Policy at the local level is a critical component of comprehensive tobacco control programs. This study examined the relationships of individual and social factors with support for tobacco-related public policy using cross-sectional data (n = 4461) from adults participating in a statewide survey. Weighted multivariate, multinomial logistic regression examined associations between individual and social factors and support for tobacco-free city properties and support for limiting the number of stores that sell tobacco near schools. Oklahomans were more likely to favor policies that create tobacco-free city properties than policies that limit the number of stores that sell tobacco near schools. While non-smokers were most likely to favor both policies, support for both policies was greater than 50% among current smokers. Knowledge of secondhand smoke (SHS) exposure harm and female gender were predictors of support for both policies and among current, former, and never smokers. Rural-urban status was a predictor of support among former smokers and never smokers. Tobacco use among friends and family was only a predictor among never smokers' support for limiting the sale of tobacco near schools. This study demonstrates that level of support differs by policy type, individual smoking status, as well as among subpopulations, and identifies critical elements in the theory of change for tobacco control programs.


Assuntos
Conhecimentos, Atitudes e Prática em Saúde , Política Pública , Fatores Socioeconômicos , Uso de Tabaco/psicologia , Adulto , Idoso , Estudos Transversais , Feminino , Humanos , Masculino , Pessoa de Meia-Idade , Oklahoma , Tabaco , Poluição por Fumaça de Tabaco , Adulto Jovem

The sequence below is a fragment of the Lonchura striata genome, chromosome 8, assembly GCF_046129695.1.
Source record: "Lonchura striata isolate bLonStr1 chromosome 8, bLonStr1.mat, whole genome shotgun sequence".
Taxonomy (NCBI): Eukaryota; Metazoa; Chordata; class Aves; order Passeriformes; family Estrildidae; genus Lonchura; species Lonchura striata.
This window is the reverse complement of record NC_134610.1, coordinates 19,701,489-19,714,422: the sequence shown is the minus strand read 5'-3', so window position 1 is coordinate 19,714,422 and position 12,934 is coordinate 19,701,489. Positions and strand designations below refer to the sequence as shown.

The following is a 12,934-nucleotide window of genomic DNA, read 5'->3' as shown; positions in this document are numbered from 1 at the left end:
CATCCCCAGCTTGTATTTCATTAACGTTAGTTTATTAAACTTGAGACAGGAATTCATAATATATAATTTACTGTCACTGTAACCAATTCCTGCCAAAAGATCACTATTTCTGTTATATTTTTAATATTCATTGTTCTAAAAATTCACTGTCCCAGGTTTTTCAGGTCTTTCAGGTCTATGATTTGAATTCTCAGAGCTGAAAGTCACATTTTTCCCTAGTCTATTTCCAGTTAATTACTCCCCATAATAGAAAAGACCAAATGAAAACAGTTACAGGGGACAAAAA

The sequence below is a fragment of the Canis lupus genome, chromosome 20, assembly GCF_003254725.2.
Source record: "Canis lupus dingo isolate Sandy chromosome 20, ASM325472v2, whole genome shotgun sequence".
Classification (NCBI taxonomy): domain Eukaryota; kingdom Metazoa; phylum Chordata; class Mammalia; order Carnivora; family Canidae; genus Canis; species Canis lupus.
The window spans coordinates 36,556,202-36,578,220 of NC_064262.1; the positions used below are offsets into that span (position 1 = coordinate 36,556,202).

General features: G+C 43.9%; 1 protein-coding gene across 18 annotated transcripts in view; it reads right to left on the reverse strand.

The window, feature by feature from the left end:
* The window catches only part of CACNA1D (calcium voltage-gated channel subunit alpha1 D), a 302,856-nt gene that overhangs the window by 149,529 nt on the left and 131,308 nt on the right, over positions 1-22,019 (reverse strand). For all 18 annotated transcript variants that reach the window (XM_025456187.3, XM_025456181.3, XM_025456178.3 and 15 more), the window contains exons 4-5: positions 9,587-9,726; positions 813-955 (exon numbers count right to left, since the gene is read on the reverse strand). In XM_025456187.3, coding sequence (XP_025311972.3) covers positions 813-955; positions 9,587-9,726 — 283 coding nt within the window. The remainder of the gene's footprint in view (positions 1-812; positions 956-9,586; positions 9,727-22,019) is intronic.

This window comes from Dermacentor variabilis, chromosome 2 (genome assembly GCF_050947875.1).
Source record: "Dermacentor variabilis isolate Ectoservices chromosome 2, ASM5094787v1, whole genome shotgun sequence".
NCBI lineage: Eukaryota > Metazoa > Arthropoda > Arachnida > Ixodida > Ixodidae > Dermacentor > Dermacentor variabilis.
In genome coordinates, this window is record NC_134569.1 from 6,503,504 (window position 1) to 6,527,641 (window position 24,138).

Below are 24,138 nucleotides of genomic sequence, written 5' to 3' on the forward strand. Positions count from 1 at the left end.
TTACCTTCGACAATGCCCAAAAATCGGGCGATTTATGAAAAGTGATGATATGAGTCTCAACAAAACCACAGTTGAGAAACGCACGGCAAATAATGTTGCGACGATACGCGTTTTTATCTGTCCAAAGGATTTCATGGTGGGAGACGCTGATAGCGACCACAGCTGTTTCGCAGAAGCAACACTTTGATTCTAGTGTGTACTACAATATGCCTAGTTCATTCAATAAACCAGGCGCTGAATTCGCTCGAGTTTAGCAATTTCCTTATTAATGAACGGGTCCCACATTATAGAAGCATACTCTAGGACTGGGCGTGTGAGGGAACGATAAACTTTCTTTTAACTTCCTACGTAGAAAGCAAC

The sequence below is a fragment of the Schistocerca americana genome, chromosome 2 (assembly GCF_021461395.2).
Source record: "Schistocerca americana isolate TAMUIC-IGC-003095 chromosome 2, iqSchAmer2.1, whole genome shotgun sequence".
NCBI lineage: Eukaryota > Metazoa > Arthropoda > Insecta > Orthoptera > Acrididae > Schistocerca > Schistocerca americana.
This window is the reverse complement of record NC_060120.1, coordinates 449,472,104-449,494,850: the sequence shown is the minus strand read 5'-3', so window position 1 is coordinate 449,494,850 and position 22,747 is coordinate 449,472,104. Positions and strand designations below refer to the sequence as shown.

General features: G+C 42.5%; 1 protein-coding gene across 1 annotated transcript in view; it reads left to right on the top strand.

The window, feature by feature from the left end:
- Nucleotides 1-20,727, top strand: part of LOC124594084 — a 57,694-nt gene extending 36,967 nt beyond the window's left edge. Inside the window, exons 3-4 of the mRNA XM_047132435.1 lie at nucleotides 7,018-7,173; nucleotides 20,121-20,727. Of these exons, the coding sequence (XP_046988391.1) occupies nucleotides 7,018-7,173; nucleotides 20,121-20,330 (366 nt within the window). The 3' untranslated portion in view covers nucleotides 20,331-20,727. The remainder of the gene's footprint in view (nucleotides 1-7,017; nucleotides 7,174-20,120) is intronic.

4.
Artigo em Inglês | MEDLINE | ID: mdl-31438550

RESUMO

Prior research explored reasons for tobacco use among pregnant Alaska Native (AN) women but did not address the postpartum period. This study followed up with AN women one to three years postpartum who had participated in a prenatal smoking cessation intervention study (Motivate Alaska Women (MAW) Phase 3) and had consented to be re-contacted for future studies. Of 47 eligible women, 32 (68%) participated. A semi-structured phone interview was conducted a mean of 2.0 years after delivery (range 1.6-2.8). Measures assessed self-reported tobacco use status in the 12 months after delivery, at 12 months postpartum, and at the time of the interview; reasons for maintaining abstinence, continued use, or relapse; and included the Perceived Stress Scale (PSS) and Negative Affect (NA) scale. Content analysis was used to generate themes from open-ended response items. Tobacco use was reported by 23 women (72%) at delivery, 30 (94%) within the 12 months after delivery, 27 (84%) at 12 months postpartum, and 29 (91%) at the time of the interview. Among nine women not using tobacco at delivery, seven (78%) relapsed during the 12 months after delivery. Of the 29 current tobacco users, 28 (97%) smoked cigarettes. Twenty-seven participants (84%) reported stress and 15 (52%) indicated addiction as reasons for continuing, starting, or resuming tobacco use. Types of stressors were related to parenting and traumatic experiences. Among current tobacco users, mean NA score (18.7) was significantly higher (p = 0.01) than the normative mean (14.8), but no differences were detected for PSS score. In this sample of AN women, postpartum tobacco use was highly prevalent, and stress was a primary reason that women endorsed for using tobacco. These preliminary results have several practice and research implications for exploring ways to support non-tobacco use among postpartum AN women.


Assuntos
Nativos do Alasca/psicologia , Período Pós-Parto , Estresse Psicológico/psicologia , Uso de Tabaco/psicologia , Adulto , Alaska , Feminino , Humanos , Percepção , Recidiva , Abandono do Hábito de Fumar , Estresse Psicológico/epidemiologia , Uso de Tabaco/epidemiologia , Adulto Jovem
5.
Rev Esp Salud Publica ; 932019 Jul 15.
Artigo em Espanhol | MEDLINE | ID: mdl-31285417

RESUMO